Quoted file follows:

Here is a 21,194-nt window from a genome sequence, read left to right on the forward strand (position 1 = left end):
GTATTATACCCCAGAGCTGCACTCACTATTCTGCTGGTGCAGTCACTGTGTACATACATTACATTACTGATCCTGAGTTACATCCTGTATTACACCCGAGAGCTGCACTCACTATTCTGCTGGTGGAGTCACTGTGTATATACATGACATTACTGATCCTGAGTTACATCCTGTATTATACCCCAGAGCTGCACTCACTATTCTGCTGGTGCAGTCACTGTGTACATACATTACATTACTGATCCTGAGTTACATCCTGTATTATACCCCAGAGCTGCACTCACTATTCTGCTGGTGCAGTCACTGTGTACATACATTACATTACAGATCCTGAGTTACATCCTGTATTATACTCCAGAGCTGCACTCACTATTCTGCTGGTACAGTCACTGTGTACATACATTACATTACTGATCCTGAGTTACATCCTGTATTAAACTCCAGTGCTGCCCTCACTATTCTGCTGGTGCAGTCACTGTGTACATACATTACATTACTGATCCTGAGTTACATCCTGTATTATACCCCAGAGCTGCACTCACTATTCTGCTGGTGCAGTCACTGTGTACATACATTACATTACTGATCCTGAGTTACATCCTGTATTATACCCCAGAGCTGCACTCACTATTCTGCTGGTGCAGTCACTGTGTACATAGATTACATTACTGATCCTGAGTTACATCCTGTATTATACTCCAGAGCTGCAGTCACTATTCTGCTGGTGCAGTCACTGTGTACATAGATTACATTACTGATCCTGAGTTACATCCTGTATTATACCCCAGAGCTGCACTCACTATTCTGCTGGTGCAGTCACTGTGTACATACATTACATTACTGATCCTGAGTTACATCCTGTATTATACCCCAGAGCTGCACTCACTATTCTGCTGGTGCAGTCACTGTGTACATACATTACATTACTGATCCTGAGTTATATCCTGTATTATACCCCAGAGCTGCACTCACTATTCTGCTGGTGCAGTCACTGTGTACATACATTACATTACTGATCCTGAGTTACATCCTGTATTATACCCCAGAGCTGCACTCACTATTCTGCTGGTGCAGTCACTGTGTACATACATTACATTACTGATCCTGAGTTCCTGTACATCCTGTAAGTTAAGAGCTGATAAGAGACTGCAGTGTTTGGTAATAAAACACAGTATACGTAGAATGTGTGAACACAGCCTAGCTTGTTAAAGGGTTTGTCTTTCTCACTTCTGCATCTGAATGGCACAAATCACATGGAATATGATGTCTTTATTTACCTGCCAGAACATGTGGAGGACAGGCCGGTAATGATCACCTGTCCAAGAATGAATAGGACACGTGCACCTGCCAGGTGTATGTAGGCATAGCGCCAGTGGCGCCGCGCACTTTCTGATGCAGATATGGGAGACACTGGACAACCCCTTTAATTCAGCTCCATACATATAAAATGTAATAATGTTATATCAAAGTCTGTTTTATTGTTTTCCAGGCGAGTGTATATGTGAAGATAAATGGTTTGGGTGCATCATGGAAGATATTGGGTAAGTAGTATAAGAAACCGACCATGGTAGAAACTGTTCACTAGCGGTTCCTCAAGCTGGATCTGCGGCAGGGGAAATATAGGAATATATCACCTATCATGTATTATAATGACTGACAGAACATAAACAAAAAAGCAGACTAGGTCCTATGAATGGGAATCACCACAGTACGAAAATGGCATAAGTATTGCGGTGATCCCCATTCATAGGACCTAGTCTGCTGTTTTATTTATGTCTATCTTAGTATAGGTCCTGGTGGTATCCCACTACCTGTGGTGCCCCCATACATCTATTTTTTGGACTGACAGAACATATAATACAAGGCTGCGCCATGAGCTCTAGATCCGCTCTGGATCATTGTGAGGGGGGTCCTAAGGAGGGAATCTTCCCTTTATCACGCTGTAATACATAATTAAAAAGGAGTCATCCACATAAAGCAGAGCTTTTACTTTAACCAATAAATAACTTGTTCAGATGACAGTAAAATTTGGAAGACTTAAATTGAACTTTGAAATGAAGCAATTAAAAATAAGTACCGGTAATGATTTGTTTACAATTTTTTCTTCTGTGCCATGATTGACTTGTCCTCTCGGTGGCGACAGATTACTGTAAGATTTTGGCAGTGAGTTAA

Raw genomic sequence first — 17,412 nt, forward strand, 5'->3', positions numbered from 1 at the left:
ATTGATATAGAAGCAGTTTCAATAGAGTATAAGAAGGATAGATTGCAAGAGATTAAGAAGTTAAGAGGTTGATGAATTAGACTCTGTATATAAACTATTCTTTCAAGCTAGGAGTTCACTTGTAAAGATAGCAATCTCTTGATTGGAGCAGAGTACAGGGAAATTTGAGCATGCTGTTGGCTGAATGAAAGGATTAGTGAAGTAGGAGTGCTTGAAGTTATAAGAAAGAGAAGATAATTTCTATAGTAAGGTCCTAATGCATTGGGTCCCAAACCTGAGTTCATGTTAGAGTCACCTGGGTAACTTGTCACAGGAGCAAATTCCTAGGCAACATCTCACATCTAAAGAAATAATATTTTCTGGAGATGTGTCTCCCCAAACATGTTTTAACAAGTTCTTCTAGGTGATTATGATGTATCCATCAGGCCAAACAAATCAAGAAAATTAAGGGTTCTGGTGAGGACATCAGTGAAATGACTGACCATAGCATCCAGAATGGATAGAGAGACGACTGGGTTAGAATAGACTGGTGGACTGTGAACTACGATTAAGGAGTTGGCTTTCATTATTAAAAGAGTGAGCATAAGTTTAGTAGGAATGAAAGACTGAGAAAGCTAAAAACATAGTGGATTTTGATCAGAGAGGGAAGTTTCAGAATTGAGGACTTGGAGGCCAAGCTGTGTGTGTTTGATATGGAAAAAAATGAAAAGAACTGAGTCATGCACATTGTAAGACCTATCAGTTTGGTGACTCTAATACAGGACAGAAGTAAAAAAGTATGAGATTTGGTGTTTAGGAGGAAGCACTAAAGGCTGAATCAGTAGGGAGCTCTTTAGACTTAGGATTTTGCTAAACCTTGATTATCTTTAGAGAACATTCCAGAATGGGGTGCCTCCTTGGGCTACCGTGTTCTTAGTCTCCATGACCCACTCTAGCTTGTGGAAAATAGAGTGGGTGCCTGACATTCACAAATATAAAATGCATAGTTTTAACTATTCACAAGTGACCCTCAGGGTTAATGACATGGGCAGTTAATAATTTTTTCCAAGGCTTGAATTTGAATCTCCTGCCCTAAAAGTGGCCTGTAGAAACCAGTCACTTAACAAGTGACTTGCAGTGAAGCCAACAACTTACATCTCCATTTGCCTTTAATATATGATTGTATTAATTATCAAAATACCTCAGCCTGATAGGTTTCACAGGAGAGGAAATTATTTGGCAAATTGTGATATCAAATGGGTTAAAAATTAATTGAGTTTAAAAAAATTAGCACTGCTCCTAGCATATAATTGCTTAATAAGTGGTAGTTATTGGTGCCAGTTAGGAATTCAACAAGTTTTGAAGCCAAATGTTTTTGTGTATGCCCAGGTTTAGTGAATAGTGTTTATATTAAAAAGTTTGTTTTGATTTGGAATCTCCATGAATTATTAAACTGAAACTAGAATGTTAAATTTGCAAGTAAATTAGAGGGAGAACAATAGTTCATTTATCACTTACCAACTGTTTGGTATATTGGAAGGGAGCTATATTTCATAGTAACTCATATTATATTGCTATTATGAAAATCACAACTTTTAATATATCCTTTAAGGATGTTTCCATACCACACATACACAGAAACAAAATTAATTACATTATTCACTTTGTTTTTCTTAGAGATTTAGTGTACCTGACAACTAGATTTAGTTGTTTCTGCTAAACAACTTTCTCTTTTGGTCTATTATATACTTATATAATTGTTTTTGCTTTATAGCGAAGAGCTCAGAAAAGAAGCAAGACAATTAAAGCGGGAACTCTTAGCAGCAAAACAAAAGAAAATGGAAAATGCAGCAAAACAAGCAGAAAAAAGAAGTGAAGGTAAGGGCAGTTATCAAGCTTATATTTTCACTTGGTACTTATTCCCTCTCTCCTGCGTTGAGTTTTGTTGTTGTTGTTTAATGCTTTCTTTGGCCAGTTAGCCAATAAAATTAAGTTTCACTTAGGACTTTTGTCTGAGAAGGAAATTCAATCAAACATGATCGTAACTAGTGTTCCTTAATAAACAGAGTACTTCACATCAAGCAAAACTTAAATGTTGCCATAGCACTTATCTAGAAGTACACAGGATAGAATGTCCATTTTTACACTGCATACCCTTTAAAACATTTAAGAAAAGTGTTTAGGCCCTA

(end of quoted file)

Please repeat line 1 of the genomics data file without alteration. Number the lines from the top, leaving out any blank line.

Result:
Here is a 21,194-nt window from a genome sequence, read left to right on the forward strand (position 1 = left end):